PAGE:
In Boy Scouts, Troop 145 spent evenings playing D&D much to the chagrin of Mr. Bonner and Mr. Goorley, our scoutmasters.  We'd make camp, make dinner, and break out the dice.  Mr. Goorley's son Tim was my second Dungeon Master- and took us on adventures like Castle Amber, and msyteries of his own design.  I learned the word "Grimoire" from him.  I remember playing Brother Maynard of the Holy Outhouse at Lost Pines Scout Camp in the summer of 1989.  I remember drawing a toilet seat on a chain that represented his holy symbol.  Brother Maynard drank a haste potion and ran back to town for holy water as the rest of the scouts' characters struggled to vanquish the demon that was the master villain for the campaign we had been playing all through our stay at Lost Pines.  Sadly, the demon was destroyed before the good cleric could return from town - so Brother Maynard became a running joke - literally.  In many games over the past 24 years run by players who were there, a cleric would occasionally run past at superhuman speed for no readily apparent reason.  Somehow, this became a naked cleric.  Oh, well, at least Brother Maynard is still out there.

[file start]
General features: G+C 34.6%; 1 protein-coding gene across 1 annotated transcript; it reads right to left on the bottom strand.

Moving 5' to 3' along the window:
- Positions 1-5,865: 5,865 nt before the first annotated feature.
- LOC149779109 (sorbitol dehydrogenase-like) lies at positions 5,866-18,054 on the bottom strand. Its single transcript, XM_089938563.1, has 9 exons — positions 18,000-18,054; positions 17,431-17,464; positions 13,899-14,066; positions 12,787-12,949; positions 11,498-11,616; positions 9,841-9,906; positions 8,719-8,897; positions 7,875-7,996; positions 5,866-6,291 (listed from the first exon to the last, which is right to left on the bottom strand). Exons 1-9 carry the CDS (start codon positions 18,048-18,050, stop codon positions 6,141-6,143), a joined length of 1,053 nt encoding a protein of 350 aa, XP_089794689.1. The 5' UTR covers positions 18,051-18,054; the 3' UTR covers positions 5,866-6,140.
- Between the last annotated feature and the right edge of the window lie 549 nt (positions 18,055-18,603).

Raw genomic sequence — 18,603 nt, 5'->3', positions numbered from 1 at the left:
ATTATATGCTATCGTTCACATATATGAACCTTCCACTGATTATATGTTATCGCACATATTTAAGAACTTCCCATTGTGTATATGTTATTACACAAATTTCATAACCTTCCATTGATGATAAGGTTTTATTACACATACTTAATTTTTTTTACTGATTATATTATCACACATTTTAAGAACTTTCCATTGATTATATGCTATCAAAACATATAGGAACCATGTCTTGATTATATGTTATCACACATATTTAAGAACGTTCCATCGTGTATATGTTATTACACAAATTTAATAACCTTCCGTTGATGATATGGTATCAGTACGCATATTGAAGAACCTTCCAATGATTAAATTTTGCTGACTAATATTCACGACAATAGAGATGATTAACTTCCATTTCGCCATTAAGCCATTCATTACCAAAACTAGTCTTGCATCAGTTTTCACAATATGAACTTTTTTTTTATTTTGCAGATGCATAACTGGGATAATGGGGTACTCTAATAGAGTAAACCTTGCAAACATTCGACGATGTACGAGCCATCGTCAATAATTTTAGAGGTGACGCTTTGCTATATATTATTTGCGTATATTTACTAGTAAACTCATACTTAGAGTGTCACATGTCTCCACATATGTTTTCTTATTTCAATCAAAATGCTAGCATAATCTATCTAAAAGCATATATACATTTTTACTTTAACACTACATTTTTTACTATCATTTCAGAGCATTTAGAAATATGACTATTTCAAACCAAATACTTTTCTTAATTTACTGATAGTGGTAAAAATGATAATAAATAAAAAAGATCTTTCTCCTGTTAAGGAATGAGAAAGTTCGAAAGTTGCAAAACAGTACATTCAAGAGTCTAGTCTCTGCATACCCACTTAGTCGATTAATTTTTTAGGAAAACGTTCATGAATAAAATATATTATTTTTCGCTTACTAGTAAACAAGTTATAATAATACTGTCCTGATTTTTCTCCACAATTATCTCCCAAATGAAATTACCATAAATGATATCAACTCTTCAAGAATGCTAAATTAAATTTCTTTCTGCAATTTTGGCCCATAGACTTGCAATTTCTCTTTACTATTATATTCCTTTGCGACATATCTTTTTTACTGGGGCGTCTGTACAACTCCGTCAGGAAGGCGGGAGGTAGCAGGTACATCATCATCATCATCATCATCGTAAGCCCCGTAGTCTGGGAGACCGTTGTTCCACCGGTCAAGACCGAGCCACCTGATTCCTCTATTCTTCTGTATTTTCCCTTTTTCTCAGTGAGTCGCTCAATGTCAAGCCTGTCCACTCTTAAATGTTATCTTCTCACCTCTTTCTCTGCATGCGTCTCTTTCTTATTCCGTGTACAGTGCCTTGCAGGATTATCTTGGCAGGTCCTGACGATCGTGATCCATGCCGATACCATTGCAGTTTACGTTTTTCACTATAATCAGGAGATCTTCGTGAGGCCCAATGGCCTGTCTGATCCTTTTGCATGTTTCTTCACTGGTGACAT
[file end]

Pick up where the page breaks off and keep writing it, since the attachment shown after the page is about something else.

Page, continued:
D&D opened my world to all sorts of adventures.  Instead of just watching Star Trek or Robotech, I was writing my own stories in those worlds and taking my friends along for the ride.  We had our own Marvel superheroes, we explored ancient ruins, attacked the Death Star, fought World War III and entered into the gritty dystopian future of Cyberpunk and Shadowrun - depending on wether we were in the mood for elves.  I was a natural storyteller, Dungeon Master and all-around gamer.  When I did take up a sport, it was fencing.  I read - a LOT.  The Round Rock Public Library was a second home, and I volunteered there the summer of '90.  I devoured fiction, nonfiction, reference stuff...  I used the bibliographies most early RPGs so thoughtfully put in the back to find things I never would have found on my own.  Heinlein and Asimov, Philip K. Dick.  I read about the historical medieval era.  Roleplaying games not only inspired me to learn, they inspired me to think.  I came up with devious puzzles and traps for my friends to unravel.  I wanted to create my own Indiana Jones adventures- especially after the awesome traps in Last Crusade came out.